There is a focus on the function of the statutory Integrated Care Board (which is the organisation coordinating and delivering NHS care) and the Integrated Care Partnership (a statutory committee of the ICB involving a broad range of NHS, local authority and other public sector partners). On Wednesday 15th September, NHS England/Improvement issued an engagement document’ promoting discussions on the creation of ICPs, which supports discussions that have been ongoing by the JUCD Board over recent months.
This process is complex to ensure we maximise our opportunities for partnership working to improve local health and wellbeing and reduce health inequalities, build upon those structures and processes that already exist and should continue, and discharge the duties placed upon us by the forthcoming guidance. Understanding the roles and the relationship of and between the Integrated Care Partnership, the Integrated Care Board, our existing Health and Wellbeing Boards, the role and links with Place Partnerships and the way we include and consult other partners including the voluntary sector, education, our district and borough councils and anchor and other partners is crucial, and this remains and ongoing conversation through September, with further discussion at the October JUCD Board meeting.

3. Other transition items

The Transition Assurance Committee reviews delivery against the plan to establish the new ICB and ICP and provides assurance to the Board. Items currently in scope for review include the memorandum of understanding which sets out oversight agreements and ways of working between respective parties involved in the transition; the work to understand the transfer process related to the decision to include Glossop within the boundary of the Derbyshire ICS; the mapping of functions of the CCG and others which require consideration in the formation of the new bodies and; due diligence across a range of areas in line with the nationally-mandated checklist.

System Financial Position

The Board had an in-depth conversation about the system’s current financial status, including the ways we are addressing the underlying financial deficit within the NHS. Opening facts were that Derbyshire NHS currently allocates more money to its providers than it receives, resulting in an underlying financial deficit. Additionally, our provider organisations spend more than they are allocated. Finally, if we were to deliver all the care we are required to deliver, it would far exceed the allocations we currently receive. It is the job of the ICS to review these issues and to find solutions.

A strategic proposal in allocating and managing our finances is the value created by using our financial and other resources in new ways. Value in this context might be health outcome, quality of care, equity, user experience and resource consumption. All resources are finite, and this balance of allocating resources is not something we can move to quickly, but it will allow direct comparisons between opportunities to allocate resource to inform decision making and prioritisation.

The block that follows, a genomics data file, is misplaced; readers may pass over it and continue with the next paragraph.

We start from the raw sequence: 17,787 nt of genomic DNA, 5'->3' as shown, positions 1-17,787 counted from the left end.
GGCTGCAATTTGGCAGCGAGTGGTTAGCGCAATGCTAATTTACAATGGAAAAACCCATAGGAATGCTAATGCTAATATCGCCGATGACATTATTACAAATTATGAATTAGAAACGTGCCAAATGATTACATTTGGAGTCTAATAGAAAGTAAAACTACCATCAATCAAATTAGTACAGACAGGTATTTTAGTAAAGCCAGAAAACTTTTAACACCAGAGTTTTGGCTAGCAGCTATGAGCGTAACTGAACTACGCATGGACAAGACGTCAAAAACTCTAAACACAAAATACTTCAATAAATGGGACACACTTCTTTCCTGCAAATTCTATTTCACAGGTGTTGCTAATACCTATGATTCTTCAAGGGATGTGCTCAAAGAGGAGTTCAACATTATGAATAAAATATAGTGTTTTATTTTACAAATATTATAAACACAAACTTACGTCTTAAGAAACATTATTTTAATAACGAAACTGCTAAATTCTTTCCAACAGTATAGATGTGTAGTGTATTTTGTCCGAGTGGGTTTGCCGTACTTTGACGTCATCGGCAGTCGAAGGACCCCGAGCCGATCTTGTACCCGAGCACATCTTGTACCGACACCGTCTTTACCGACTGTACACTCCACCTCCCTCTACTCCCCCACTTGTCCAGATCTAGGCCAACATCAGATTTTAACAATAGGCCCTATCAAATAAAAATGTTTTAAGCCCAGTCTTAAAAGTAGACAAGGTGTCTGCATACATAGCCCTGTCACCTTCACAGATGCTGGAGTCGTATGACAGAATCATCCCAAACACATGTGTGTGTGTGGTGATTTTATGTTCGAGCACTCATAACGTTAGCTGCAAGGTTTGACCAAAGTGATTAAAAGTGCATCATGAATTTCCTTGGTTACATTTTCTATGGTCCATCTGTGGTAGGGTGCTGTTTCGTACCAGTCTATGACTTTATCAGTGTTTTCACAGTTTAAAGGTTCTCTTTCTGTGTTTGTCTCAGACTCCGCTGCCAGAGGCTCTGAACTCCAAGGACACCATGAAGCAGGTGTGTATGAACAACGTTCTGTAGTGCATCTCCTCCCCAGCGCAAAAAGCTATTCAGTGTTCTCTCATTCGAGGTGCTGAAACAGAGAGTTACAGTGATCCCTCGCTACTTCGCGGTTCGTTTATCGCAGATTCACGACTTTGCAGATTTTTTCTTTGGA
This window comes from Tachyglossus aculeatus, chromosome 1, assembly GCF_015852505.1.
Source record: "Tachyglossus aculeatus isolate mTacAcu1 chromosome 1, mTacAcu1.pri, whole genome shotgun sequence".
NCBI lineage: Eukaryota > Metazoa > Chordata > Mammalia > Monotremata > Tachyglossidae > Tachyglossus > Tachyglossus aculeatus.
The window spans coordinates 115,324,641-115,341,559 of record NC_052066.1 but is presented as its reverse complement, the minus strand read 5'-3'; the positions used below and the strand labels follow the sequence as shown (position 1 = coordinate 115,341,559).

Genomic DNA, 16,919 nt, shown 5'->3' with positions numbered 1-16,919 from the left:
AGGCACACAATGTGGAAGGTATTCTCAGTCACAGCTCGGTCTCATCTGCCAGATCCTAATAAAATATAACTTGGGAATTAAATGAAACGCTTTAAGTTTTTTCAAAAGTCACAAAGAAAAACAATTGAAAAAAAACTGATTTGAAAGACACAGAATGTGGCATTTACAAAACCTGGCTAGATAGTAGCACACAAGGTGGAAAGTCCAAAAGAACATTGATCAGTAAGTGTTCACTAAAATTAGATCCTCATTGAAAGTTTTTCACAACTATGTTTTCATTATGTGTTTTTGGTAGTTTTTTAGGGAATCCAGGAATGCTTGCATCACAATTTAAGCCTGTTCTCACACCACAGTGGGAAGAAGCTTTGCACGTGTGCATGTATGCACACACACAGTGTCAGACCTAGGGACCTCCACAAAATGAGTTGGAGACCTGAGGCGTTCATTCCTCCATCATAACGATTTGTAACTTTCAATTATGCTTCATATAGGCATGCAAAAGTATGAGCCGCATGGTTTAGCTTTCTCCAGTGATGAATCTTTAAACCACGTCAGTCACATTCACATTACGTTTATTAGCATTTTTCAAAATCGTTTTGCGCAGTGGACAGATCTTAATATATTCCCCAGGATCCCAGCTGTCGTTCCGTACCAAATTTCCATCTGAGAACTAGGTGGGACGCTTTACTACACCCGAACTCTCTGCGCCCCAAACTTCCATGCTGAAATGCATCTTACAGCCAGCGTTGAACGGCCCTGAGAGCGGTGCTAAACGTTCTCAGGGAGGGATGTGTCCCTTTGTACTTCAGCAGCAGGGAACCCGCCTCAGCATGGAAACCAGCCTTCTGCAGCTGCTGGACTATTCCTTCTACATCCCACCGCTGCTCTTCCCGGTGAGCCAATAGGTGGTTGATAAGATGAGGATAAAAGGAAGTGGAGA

We will take steps to align our transformation approach, with single calculations of investments and savings, reviewing our allocation and spend alongside each other. This needs to be allied to the work defined through our strategic intent and population health management priorities, with an understanding of how the financial flows work through our system through to our places, to ensure we can bring our system back to financial balance whilst also delivering the health and wellbeing improvements we desire across Derby and Derbyshire.

Place and Provider Collaboration

The Board heard updates on our work in developing our collaborative Place Partnerships, which have included the continued development of the operating model for place-based working, with involvement and support from all partners. This is benefitting from the receipt of ongoing national guidance and the progress with other building blocks within the Derby & Derbyshire system. Our approach to seeking the views of local citizens will be piloted in smaller areas, making use of the existing community engagement assets available to us in places, and benefitting from some of the system level engagement mechanisms we have been developing.

Our work to implement providers collaborating at scale is related to the place developments but requires a separate development journey to ensure we are in line with national guidance in this area. Consideration of the range of leadership models available has seen a recommendation for a Provider Leadership Board which brings together an alliance
approach among providers. This is important for our governance processes, as we seek to promote decision-making as close to the patient as possible. The conversation continues, and we must have our model agreed by 31 March.

System Leadership and Organisational Development

Through the discussion arising from many of the agenda items, a theme of collective leadership principles to help align the aspirations and common purpose of the system. The
People and Culture Strategic Oversight Group are building on the existing organisational development programme to further bind the shared work on the transition process, our
approach towards a different financial regime, our workforce development and the clarity we can share on our main priorities as a system.

Our next Board Meeting in public will be held on Thursday 18th November at 9am.

Last Updated: Thursday 9th June 2022 - 10:47:am